Some people clerk for the experience. And some people clerk for the experience. From an interesting article entitled “Clerks in Paradise,” which appeared in last month’s American Lawyer:
[Some go clerk for feeder judges, and some go clerk for] courts in the Northern Mariana Islands, the Marshall Islands, the Federated States of Micronesia and other tropical locales in the Pacific Ocean. These former United Nations trust territories have legal systems similar to those of the United States, and appeals from their courts traditionally lie with U.S. courts. Many of these territories invite American law graduates to spend a year or two working in their courts as clerks and counsel.
The pull of the Pacific can be powerful.
When Timothy Schimpf accepted a position as court counsel in Palau, a nation of more than 300 islands that became independent in 1994, he turned down a permanent job as a trademark attorney with the federal government. “It’s absolutely worth it to take a chance and go do something outlandish,” he says.
The $40,000 salary he earned in Palau wouldn’t go far in America, but life in the Pacific Islands had its perks. From Schimpf’s government-provided beachfront housing, after-work swims and kayak sessions were easy.
Sounds like a pretty sweet gig. Read more — about clerking in paradise, and about the current job market for law clerks applying to large law firms — after the jump.
Another tale of clerking in the tropics:
[W]hat about adjusting from lagoon to big-firm life? That was the challenge for McDermott Will & Emery Chicago associate Michael Weaver, who spent last year as a law clerk at the High Court of American Samoa. The biggest source of culture shock? “Business casual in American Samoa is a little different,” Weaver says. He wore sandals and a polo shirt to work every day except on Fridays. That’s when judges and litigants donned traditional Samoan skirts, called lavalavas, and Aloha shirts — what mainlanders call Hawaiian shirts. Stylish, perhaps, but a little impractical when the winter wind comes whipping off Lake Michigan.
With applications coming due over the next few months, aspiring clerks will be fueled by tropical daydreams as they compose résumés, track down recommendations and draft writing samples.
If you think “clerking in paradise” might be for you, contact information for Pacific Island clerkship coordinators appears at the end of this article.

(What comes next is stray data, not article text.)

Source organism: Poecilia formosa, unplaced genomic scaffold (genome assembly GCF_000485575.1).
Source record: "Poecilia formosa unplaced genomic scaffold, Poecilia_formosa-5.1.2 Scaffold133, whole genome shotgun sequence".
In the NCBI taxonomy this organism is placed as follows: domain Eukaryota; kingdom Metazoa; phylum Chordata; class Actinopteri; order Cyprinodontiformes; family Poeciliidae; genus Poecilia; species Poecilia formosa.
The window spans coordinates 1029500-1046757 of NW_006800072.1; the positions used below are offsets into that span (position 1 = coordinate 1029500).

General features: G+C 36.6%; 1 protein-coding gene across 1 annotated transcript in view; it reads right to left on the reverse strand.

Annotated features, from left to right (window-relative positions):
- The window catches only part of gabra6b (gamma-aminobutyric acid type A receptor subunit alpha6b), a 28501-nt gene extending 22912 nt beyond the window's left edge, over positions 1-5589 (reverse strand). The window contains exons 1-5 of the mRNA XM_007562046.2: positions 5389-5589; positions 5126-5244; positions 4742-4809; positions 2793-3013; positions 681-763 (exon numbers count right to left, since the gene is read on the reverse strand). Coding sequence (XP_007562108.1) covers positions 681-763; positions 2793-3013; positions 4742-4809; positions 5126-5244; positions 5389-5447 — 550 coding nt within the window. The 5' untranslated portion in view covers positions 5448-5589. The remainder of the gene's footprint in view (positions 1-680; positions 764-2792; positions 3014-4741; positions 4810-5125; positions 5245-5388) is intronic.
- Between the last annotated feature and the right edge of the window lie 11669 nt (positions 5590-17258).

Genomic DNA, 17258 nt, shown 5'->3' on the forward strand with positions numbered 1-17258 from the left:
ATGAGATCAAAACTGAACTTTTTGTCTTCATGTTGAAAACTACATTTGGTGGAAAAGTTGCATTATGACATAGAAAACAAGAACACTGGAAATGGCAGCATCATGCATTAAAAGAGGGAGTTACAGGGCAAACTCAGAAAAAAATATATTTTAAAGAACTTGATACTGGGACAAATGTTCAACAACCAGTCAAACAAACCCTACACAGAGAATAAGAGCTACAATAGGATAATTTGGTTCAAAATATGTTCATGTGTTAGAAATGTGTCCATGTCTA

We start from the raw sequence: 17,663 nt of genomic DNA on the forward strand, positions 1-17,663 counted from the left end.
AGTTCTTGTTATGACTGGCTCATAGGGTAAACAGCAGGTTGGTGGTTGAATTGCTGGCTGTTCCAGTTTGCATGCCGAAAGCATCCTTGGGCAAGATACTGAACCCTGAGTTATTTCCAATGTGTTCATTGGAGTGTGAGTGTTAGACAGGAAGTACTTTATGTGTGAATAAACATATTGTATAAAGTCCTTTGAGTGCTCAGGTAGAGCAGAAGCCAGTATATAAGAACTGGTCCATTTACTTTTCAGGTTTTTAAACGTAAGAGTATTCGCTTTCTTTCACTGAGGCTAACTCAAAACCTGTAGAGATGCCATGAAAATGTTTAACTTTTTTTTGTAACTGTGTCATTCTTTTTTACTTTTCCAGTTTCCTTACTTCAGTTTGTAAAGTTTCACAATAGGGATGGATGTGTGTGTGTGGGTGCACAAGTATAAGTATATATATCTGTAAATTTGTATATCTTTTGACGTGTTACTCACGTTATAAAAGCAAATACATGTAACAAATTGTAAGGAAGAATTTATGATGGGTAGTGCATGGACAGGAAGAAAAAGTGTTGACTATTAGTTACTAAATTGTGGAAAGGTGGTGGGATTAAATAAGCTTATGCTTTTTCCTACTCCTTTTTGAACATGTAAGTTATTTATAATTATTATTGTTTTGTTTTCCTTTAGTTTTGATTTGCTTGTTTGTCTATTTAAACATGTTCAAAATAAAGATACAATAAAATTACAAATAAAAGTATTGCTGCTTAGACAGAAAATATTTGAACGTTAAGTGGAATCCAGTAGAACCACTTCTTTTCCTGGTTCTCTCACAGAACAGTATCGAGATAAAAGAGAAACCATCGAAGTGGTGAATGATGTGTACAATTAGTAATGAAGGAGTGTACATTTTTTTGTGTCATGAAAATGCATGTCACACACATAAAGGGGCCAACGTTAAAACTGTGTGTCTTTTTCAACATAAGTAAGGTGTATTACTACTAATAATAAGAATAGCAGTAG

Meanwhile, back on the mainland, there’s anecdotal evidence suggesting that the Biglaw job market for judicial law clerks — usually highly sought after by firms, and wooed with ever-increasing clerkship bonuses — may be softening. In our open thread on law clerk hiring, this comment was representative:
I wonder if the current perilous state of law firm economics is hurting the market for clerks. Rumblings are that it might be… i.e., “we just aren’t looking to bring on that much talent, even if it clerked, since we don’t have any work for the people we already have on payroll.”
Some anecdotal evidence to that effect, from tipsters:
My former firm recently informed me that they would not hire me when my clerkship ends in August. I spent one year in the New York office of a large national firm upon graduation, and am currently a district court clerk in Boston. I had kept in touch with various partners at the firm over the past few months, thinking I would return.
But when I asked about rejoining the firm in January, I was told by the head of litigation that they would not be hiring associates in “my position” seven months hence. So much for loyalty!
A certain large New York law firm is not hiring any law clerks this year, despite having held a clerks’ reception a few weeks ago. Sources at the firm have confirmed that they are in fact not hiring, and that [the form email letter I received] is not just a polite rejection letter.
I find this a little odd, since they seemed interested in soliciting applications at their clerks’ reception (which was held after the usual deadline for summers to accept offers). Perhaps a sign of a business slowdown?
Finally, one current law clerk — someone who already graduated from law school, and who applied for permanent employment at the firm after her clerkship — received this somewhat inept rejection message from Baker & Hostetler:
Dear Ms. X:
Thank you for your interest in Baker & Hostetler LLP. Although we were impressed with your qualifications, we regret to advise you that we were unable to offer you an interview for our summer associate program.
We appreciate your interest in Baker & Hotstetler LLP and wish you every success as you further pursue your legal studies.
Human Resources Manager